As the global economic recession that began in late 2007 begins to drag into a fourth year, nations across the world are searching high and low for new sources of tax income to help fill their empty coffers. Online casinos, once detested by nations around the world, are becoming an ever more popular establishment within political circles. European nations, led by England, began legalizing and taxing online casinos in the mid 2000s. In the United States, where opposition has long been staunch, opinions are starting to turn. Now it appears that Canada may be the next hot spot for online casinos after the province of British Columbia opened the door to the online gambling question in Canada.
In July the British Columbia Lottery Corporation launched the first Canadian based online casino, PlayNow.com. Though the site was not up and running for long, it appears that Pandora’s Box has been opened in Canada, unleashing an unstoppable force. Like proverbial dominoes, the other Canadian provinces began to consider the upside of legalized online gambling with governments in Ontario, Quebec, Saskatchewan, and now Alberta contemplating legalized online casinos.
With tax revenues dwindling and government aid output increasing, there is a loud call from many citizens to allow online casinos to set up shop in Canada. An estimated $1 billion is spent each year by Canadian citizens at online casinos, but as of right now all that money is going offshore to companies operating online casinos from afar, safe from the legal arm of the Canadian government. Those in favor of legalizing online casinos want the government to get their fair share of the pie, passing on the tax benefits to the citizens of Canada. Governments also believe that through regulation everyone can come out winners. Citizens can reap the tax benefits and governments can offer programs that help treat or avoid problem gambling.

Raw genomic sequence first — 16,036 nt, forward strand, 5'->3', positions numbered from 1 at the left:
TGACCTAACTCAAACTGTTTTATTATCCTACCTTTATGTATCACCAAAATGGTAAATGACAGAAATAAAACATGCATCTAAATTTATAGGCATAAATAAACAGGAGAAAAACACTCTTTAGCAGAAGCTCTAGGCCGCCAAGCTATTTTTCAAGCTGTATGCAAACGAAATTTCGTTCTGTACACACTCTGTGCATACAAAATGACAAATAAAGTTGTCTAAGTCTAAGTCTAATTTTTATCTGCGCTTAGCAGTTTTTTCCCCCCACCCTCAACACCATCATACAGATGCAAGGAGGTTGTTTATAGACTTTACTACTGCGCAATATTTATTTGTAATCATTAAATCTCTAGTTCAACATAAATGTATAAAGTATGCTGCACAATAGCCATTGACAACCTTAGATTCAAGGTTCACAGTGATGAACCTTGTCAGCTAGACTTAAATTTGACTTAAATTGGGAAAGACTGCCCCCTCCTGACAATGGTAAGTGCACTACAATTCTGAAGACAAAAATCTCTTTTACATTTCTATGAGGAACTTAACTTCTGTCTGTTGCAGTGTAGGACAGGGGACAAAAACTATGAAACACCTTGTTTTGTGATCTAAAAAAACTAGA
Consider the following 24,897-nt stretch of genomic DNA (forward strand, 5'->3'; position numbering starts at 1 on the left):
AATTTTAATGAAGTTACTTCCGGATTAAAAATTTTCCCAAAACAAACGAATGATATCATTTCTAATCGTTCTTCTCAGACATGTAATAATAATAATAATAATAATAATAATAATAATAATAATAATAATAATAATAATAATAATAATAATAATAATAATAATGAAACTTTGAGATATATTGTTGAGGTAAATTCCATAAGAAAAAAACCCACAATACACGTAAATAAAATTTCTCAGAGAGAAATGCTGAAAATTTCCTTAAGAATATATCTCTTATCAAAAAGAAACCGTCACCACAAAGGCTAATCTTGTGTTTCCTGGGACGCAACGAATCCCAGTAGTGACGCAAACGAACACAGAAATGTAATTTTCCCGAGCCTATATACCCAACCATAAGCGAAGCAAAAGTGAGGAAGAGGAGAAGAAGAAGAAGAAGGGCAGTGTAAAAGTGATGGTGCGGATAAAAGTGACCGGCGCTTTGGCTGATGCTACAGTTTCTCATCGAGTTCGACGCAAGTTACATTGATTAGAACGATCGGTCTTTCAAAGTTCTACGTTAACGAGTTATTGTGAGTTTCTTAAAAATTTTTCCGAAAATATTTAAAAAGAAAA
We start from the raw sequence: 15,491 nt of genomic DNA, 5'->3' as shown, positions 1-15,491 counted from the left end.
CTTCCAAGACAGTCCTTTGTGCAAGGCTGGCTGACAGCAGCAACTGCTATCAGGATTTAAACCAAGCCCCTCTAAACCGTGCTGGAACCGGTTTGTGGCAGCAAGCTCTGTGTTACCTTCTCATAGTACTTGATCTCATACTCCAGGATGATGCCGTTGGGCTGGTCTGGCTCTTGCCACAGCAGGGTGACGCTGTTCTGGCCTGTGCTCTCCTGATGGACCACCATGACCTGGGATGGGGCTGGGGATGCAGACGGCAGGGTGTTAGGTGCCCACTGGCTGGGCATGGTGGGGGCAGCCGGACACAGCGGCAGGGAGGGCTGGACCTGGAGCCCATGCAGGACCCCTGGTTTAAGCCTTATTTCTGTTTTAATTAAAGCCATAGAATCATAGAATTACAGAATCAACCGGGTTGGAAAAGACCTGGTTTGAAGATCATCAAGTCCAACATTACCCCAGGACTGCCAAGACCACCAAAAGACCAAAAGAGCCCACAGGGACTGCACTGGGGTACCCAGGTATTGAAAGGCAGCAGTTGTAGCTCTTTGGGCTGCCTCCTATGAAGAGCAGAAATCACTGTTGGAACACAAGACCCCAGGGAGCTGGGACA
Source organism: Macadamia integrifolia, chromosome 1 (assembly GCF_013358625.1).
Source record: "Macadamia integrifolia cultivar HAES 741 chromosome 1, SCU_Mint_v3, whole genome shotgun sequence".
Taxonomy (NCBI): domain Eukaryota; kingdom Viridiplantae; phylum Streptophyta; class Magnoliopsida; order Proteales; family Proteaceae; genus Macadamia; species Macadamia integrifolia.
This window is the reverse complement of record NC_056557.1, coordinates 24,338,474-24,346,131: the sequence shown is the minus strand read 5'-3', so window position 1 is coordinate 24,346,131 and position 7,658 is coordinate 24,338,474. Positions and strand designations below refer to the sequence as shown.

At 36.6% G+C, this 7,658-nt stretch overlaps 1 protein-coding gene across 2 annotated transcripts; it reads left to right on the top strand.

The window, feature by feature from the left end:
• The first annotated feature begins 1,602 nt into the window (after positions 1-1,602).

Despite the economic windfall to be had, online casinos do have their detractors. Some in the political circles question the government’s ability to do anything about problem gamblers, citing a lack of true understanding on the part of governments about the intricacies of online casinos. Estimates put the number of problem gamblers at online casinos near 38% while land based casinos experience a rate of problems gamblers just below 8%. Representatives for land based casinos across Canada, particularly those in Alberta and Ontario, have spoken out against legalizing online gambling as well. They feel online casinos will have a damaging effect on business in their establishments and will cost Canadians jobs.
The situation in Canada is similar to that of Europe and the United States. There are factions that want online casinos legalized, and there are sides that appear vehemently against it. The best chance for Canada to legalize online casinos and reap the financial reward may involve following the paths forged in Europe where countries like England and France have successfully legalized online casinos.